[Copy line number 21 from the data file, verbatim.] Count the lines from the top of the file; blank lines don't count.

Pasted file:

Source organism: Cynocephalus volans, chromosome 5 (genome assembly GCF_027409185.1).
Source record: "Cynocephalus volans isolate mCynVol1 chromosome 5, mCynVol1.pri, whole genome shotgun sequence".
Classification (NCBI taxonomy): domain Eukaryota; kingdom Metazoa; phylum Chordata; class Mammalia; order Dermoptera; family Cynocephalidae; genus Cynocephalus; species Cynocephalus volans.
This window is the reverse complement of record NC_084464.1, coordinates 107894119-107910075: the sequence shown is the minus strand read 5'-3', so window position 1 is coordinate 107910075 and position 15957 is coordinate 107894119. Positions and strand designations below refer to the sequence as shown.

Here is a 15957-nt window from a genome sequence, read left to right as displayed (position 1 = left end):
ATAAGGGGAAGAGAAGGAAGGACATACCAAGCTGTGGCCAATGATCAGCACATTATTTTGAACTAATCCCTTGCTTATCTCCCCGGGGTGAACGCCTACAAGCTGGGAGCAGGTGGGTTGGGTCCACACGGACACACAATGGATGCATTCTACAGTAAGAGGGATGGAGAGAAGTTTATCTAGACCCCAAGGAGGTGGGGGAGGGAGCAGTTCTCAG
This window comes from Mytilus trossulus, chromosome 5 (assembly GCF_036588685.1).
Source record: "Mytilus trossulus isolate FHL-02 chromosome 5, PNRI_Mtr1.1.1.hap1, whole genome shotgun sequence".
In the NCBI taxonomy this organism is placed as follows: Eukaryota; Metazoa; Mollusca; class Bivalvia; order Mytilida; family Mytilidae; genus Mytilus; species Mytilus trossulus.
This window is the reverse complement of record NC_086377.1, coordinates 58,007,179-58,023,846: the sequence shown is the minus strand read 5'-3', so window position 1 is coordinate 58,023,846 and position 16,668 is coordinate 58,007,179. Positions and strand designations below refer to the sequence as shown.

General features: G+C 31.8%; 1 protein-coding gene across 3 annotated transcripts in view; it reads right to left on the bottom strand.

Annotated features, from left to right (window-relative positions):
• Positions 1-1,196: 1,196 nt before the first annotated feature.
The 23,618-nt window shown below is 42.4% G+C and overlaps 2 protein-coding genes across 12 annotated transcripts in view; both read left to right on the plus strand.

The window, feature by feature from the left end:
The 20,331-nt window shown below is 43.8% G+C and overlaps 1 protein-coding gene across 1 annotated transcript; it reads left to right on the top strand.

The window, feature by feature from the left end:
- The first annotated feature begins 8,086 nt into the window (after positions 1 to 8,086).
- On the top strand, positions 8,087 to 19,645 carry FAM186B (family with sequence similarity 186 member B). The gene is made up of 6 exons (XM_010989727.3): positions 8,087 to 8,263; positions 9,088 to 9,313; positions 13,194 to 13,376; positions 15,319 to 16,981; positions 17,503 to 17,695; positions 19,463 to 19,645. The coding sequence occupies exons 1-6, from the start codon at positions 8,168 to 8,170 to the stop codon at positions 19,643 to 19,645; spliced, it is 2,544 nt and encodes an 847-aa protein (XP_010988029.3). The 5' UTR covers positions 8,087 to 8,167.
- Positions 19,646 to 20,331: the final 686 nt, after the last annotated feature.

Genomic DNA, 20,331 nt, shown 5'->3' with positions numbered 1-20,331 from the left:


Genomic DNA, 20,331 nt, shown 5'->3' with positions numbered 1-20,331 from the left: